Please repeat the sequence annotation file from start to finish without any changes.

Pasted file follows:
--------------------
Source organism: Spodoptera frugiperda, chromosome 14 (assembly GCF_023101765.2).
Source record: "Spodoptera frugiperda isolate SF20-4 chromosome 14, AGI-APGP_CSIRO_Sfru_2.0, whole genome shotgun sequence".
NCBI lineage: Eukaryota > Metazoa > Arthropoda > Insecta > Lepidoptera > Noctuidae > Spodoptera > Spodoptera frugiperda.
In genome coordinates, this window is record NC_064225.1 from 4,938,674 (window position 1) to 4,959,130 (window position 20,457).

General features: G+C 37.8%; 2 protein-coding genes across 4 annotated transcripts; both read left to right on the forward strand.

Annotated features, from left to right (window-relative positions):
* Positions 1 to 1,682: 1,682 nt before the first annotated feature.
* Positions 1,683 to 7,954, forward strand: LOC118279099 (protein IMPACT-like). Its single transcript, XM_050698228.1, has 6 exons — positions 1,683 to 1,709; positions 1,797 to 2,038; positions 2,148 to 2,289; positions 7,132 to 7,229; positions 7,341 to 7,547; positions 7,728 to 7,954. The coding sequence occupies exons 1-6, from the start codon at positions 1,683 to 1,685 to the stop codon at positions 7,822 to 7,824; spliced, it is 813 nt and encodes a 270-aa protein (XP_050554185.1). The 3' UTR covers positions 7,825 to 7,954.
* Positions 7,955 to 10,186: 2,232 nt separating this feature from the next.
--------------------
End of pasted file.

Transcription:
Source organism: Spodoptera frugiperda, chromosome 14 (assembly GCF_023101765.2).
Source record: "Spodoptera frugiperda isolate SF20-4 chromosome 14, AGI-APGP_CSIRO_Sfru_2.0, whole genome shotgun sequence".
NCBI lineage: Eukaryota > Metazoa > Arthropoda > Insecta > Lepidoptera > Noctuidae > Spodoptera > Spodoptera frugiperda.
In genome coordinates, this window is record NC_064225.1 from 4,938,674 (window position 1) to 4,959,130 (window position 20,457).

General features: G+C 37.8%; 2 protein-coding genes across 4 annotated transcripts; both read left to right on the forward strand.

Annotated features, from left to right (window-relative positions):
* Positions 1 to 1,682: 1,682 nt before the first annotated feature.
* Positions 1,683 to 7,954, forward strand: LOC118279099 (protein IMPACT-like). Its single transcript, XM_050698228.1, has 6 exons — positions 1,683 to 1,709; positions 1,797 to 2,038; positions 2,148 to 2,289; positions 7,132 to 7,229; positions 7,341 to 7,547; positions 7,728 to 7,954. The coding sequence occupies exons 1-6, from the start codon at positions 1,683 to 1,685 to the stop codon at positions 7,822 to 7,824; spliced, it is 813 nt and encodes a 270-aa protein (XP_050554185.1). The 3' UTR covers positions 7,825 to 7,954.
* Positions 7,955 to 10,186: 2,232 nt separating this feature from the next.